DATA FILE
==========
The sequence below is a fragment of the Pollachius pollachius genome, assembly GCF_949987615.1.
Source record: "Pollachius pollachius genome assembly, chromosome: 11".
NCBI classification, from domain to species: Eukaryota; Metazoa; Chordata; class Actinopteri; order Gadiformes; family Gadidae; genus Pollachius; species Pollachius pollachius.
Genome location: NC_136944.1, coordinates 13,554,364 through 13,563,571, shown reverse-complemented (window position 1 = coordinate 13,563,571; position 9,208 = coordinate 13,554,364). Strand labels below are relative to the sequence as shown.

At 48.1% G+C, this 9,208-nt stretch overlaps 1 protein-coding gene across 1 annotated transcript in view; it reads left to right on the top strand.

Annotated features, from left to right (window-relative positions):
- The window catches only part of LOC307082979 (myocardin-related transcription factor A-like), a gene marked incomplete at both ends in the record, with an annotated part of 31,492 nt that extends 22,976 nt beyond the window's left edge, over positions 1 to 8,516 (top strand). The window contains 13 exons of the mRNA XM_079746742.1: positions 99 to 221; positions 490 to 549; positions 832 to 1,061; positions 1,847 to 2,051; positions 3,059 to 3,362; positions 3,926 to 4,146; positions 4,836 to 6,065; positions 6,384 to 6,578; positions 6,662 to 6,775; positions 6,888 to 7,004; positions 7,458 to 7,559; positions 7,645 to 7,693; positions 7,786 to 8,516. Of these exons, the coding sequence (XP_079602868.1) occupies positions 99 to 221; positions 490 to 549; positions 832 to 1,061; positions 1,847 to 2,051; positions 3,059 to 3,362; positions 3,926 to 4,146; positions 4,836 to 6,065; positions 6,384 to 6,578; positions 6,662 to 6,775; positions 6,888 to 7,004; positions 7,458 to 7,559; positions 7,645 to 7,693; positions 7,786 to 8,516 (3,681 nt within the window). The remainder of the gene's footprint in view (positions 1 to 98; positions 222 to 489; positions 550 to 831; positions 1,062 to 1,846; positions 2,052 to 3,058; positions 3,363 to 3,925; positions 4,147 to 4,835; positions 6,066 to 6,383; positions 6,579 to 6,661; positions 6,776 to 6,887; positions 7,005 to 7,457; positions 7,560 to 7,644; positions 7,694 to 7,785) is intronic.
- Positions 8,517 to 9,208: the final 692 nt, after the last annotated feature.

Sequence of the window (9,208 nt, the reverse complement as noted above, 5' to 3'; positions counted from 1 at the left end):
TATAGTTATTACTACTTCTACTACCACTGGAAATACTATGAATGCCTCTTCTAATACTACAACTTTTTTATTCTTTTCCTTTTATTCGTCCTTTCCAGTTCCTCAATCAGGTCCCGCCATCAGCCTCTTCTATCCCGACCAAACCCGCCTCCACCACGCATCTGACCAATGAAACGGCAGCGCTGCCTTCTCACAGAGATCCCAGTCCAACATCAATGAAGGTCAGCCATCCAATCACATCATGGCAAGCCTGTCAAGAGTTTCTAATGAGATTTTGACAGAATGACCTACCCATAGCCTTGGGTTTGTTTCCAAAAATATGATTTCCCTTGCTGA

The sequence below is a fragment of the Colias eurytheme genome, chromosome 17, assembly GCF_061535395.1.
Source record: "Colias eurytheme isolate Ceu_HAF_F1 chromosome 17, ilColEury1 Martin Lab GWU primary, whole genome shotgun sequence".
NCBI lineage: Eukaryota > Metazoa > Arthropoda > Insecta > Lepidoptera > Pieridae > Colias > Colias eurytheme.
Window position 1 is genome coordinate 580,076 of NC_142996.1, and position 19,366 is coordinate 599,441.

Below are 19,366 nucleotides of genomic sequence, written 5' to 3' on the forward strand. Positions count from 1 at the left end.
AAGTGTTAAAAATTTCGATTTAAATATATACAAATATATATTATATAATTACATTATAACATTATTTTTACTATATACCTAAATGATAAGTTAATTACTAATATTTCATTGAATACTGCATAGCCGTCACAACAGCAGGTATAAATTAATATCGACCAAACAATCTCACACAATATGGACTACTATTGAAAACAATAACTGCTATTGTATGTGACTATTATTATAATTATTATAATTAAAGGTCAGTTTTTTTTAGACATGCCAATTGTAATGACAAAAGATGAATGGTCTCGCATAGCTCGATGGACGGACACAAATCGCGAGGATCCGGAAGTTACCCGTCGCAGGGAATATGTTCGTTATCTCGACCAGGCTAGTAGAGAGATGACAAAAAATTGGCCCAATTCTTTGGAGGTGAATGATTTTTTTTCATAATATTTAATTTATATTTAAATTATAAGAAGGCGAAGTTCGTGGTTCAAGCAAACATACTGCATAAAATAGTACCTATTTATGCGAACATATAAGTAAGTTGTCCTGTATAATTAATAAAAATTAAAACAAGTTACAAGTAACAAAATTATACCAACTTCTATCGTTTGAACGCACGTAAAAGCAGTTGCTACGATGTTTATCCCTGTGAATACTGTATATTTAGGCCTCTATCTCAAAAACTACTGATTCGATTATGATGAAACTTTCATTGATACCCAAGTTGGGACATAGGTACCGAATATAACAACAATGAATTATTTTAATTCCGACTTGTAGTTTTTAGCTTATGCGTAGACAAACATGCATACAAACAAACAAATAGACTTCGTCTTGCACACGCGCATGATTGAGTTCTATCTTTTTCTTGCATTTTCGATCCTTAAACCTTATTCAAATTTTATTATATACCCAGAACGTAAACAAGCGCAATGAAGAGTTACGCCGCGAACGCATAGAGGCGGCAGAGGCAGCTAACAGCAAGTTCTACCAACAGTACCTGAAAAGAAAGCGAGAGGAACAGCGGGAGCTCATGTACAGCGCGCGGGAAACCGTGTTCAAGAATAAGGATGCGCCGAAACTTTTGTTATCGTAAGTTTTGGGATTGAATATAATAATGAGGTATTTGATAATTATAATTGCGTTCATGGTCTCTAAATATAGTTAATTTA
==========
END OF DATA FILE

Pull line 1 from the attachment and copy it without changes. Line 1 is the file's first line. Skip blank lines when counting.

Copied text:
The sequence below is a fragment of the Pollachius pollachius genome, assembly GCF_949987615.1.